“Faithless”: Waiting Room Family Reunion

Photograph By Kalman Zabarsky

Photograph By Kalman Zabarsky

Presented by Boston Playwrights’ Theatre & the Boston University College of Fine Arts School of Theatre
Written by Andrew Joseph Clarke
Directed by Stephen Pick

December 8-18, 2016
Boston, MA
Boston Playwrights’ Theatre on Facebook
Boston University New Play Initiative

Review by Travis Manni

(Boston, MA) The holidays are a good time of year to be surrounded by family. Holidays are also a good time of year to be reminded how much you hate being surrounded by family. Family reunions of any kind can be awkward, but provide the perfect landscape for tension to explode and for secrets to be revealed. And a hospital waiting room is where playwright Andrew Joseph Clarke decided to explore this dynamic in Faithless.

As the family matriarch lies unconscious in a hospital room, her three children, middle-aged and estranged from one another, discuss what to do in the neighboring waiting room. Maureen (Maureen Keiler) stands by her Catholic faith, believing God will wake her, and that their mom would want to proceed with a risky surgery. Patty (Christine Power) wants to make her comfortable until she inevitably passes, as her angsty daughter, Sam (Abby Knipp), paces around uncertainly, waiting to stir the pot. Meanwhile, estranged brother Skip (Greg Maraio) returns to see his mother after disappearing for ten years, revealing secrets about why he’s been absent for so long.

Emotions in this show feel raw and natural. Anybody in the audience is able to identify with at least one of the characters. Keiler as the religious voice is confident in her faith, but was able to portray the transition from Maureen’s initial rigidness to her softer acceptance of reality. Power as a levelheaded divorcee was patient, a good mediator but struggling to see anyone’s perspective but her own, and perfectly capturing the challenge of motherhood. Knipp as hipster-type Sam was the nice combination of unabashed curiosity and unfiltered honesty that only an adolescent can possess. Rounding out the cast, Maraio as the distant brother felt uncertain but charismatic, unwilling to allow the audience to feel comfortable for too long and eventually able to win both siblings back over. There were so many complexities among each character, but their dualities made them compelling.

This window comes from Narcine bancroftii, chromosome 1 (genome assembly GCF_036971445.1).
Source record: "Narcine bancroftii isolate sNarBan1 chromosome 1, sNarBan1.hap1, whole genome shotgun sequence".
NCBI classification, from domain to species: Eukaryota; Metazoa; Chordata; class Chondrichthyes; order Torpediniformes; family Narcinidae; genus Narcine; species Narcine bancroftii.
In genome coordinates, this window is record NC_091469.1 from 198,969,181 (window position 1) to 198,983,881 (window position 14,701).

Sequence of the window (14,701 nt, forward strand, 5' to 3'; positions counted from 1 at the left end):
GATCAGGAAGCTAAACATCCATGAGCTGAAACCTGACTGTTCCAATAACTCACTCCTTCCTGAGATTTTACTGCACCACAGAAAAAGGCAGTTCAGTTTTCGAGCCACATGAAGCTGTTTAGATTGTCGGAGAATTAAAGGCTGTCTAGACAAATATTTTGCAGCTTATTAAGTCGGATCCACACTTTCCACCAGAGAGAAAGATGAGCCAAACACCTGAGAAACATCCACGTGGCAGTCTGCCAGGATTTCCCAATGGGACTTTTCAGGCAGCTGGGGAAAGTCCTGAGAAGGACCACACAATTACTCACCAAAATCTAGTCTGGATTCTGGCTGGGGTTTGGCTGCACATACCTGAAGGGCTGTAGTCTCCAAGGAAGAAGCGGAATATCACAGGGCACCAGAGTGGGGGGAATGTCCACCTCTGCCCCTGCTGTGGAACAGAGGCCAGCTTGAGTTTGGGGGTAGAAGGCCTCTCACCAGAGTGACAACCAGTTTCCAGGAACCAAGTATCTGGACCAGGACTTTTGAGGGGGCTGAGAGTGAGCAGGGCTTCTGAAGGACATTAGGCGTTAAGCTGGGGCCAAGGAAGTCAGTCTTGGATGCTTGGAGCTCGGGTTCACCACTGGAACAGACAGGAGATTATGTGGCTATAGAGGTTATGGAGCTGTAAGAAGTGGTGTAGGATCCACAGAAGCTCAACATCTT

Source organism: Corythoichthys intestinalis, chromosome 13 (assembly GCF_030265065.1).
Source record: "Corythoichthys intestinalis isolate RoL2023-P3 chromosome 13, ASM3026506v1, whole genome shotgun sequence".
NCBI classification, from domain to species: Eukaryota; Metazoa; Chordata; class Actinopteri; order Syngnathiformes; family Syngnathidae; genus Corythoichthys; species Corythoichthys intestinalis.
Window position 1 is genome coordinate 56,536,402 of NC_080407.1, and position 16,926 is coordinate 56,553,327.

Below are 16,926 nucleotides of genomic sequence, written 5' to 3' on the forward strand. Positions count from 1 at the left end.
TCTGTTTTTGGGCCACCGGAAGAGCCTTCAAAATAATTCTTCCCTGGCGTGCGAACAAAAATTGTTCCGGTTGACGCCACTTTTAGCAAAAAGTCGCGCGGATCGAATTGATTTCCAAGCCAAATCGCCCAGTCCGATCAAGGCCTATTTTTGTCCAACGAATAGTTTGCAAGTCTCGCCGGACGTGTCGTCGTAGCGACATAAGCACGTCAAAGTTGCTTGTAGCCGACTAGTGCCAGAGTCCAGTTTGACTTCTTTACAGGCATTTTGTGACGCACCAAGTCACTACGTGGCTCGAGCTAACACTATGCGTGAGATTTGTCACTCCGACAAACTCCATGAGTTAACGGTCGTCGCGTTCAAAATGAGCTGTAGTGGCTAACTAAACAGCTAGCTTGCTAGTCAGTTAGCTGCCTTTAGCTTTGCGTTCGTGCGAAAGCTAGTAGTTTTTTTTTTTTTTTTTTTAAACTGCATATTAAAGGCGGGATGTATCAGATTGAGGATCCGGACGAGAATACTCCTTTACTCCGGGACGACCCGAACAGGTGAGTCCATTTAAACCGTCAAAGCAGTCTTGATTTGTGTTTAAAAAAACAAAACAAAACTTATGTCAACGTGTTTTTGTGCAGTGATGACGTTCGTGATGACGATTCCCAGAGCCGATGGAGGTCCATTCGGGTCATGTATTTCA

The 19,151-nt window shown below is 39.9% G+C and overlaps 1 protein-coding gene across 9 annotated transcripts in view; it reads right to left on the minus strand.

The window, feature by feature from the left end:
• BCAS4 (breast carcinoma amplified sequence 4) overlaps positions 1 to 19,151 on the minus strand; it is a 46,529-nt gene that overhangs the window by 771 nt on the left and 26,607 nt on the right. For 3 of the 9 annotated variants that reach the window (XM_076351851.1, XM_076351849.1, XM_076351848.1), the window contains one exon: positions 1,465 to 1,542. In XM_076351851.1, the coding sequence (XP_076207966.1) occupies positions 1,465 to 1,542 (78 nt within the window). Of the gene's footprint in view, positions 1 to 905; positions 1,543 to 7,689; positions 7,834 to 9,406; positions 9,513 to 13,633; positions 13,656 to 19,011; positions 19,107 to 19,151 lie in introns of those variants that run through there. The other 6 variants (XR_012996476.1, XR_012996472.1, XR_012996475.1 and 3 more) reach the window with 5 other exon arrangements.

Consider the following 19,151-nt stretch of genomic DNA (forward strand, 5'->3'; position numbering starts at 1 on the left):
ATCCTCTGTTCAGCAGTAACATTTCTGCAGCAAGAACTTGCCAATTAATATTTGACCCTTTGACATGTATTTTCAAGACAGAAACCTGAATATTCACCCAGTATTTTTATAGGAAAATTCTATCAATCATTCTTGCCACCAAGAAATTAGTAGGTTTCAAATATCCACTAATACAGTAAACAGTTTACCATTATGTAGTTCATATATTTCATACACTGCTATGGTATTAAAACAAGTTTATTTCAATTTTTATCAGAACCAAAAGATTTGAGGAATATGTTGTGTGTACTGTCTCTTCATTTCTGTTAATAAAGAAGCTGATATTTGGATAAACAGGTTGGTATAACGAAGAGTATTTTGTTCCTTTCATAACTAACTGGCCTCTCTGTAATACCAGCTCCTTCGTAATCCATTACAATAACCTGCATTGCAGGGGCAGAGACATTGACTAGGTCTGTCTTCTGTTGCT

The use of silence as a means to elevate tension and emotion, while giving the audience small breaks in between scenes, was phenomenal. Moments lasted so long it became like an ache waiting for someone to speak, but it was the perfect opportunity to take a breath and learn, with the characters, to be patient.

That said, my biggest struggle with Faithless is that the structure of its emotional landscape felt irresponsible. There were so many different pieces to each person’s story being revealed that I wondered if it was fair to throw so many at the audience, sometimes for the sake of inciting a reaction. While I felt drawn into the stories because I related to them, whether they be the familial obligation to pursue religion or the themes of sexuality tied with the fear of alienation, I was also aware that some of the themes were clichéd and unoriginal, not providing any new perspective, to the point where I wondered if the show bordered on emotionally manipulative.

Faithless is a good reminder that no family is perfect and provides an honest look into what the truly devastating responsibility of death in the hands of humans can look like. It’s about a family reuniting to heal old wounds and open new ones. It shows that honesty is painful but a universal truth that can teach even the most fractured relationship how to mend.

Faithless runs for 1 hour with no intermission. To purchase tickets, click here. Bring tissues.

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